by Jenny List August 03, 2016
If you have an interest in audio there are plenty of opportunities for home construction of hi-fi equipment. You can make yourself an amplifier which will be as good as any available commercially, and plenty of the sources you might plug into it can also come into being on your bench.
There will always be some pieces of hi-fi equipment which while not impossible to make will be very difficult for you to replicate yourself. Either their complexity will render construction too difficult as might be the case with for example a CD player, or as with a moving-coil loudspeaker the quality you could reasonably achieve would struggle match that of the commercial equivalent. It never ceases to astound us what our community of hackers and makers can achieve, but the resources, economies of scale, and engineering expertise available to a large hi-fi manufacturer load the dice in their favour in those cases.
The subject of this article is a piece of extreme high-end esoteric hi-fi that you can replicate yourself, indeed you start on a level playing field with the manufacturers because the engineering challenges involved are the same for them as they are for you. Electrostatic loudspeakers work by the attraction and repulsion of a thin conductive film in an electric field rather than the magnetic attraction and repulsion you’ll find in a moving-coil loudspeaker, and the resulting very low mass driver should be free of undesirable resonances and capable of a significantly lower distortion and flatter frequency response than its magnetic sibling.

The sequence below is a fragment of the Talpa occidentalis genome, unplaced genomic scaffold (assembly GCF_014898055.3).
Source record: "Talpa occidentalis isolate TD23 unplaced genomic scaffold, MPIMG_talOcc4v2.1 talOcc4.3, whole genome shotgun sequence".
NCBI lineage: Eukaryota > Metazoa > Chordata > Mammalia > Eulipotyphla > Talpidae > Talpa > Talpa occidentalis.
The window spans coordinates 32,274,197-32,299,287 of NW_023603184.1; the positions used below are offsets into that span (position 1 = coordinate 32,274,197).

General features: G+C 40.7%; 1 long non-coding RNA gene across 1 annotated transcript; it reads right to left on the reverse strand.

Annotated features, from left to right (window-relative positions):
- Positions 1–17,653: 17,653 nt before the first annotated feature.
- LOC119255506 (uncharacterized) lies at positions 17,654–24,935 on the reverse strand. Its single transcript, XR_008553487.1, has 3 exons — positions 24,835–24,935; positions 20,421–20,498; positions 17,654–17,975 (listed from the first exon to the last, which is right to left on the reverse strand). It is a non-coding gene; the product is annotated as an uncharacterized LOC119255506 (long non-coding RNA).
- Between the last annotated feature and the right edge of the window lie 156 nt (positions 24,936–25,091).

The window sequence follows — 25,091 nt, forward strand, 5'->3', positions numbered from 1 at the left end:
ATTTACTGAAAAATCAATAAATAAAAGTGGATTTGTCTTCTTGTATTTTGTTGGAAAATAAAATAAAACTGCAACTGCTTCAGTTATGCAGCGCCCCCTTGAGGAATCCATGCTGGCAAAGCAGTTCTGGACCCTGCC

by Moritz Walter August 03, 2016
An SD card is surely not an enterprise grade storage solution, but single board computers also aren’t just toys anymore. You find them in applications far beyond the educational purpose they have emerged from, and the line between non-critical and critical applications keeps getting blurred.
Laundry notification hacks and arcade machines fail without causing harm. But how about electronic access control, or an automatic pet feeder? Would you rely on the data integrity of a plain micro SD card stuffed into a single board computer to keep your pet fed when you’re on vacation and you back in afterward? After all, SD card corruption is a well-discussed topic in the Raspberry Pi community. What can we do to keep our favorite single board computers from failing at random, and is there a better solution to the problem of storage than a stack of SD cards?
by Gerrit Coetzee August 01, 2016
[Chandler Dickinson] did his monthly sweep of the floor in his blacksmith’s shop when it occurred to him that all that metal dust had to go somewhere, didn’t it? So he did the only reasonable thing and made a crude foundry out of cinder blocks, melted his dirt in it, and examined what came out the other end.
His first step was to “pan” for steel. He rinsed all the dirt in a bucket of water and then ran a magnet at the bottom of the bucket. The material that stuck to the magnet, was ripe for reclaimation.
Next he spent a few hours charging a cinderblock foundry with coal and his iron dust. The cinderblocks cracked from the heat, but at the end he had a few very ugly brittle rocks that stuck to a magnet.
Of course there’s a solution to this non-homogenous steel. As every culture with crappy steel eventually discovered, you can get really good steel if you just fold it over and over again. So he spend some time hammering one of his ugly rocks and folding it a bit. He didn’t get to two hundred folds, but it was enough to show that the resulting slag was indeed usable iron.
He did a deeper examination of the steel last week, going as far as to etch it, after discovering that the metal sparked completely differently when sanded on one side versus the other. It definitely needed work, but all seemed to have worked in the end.
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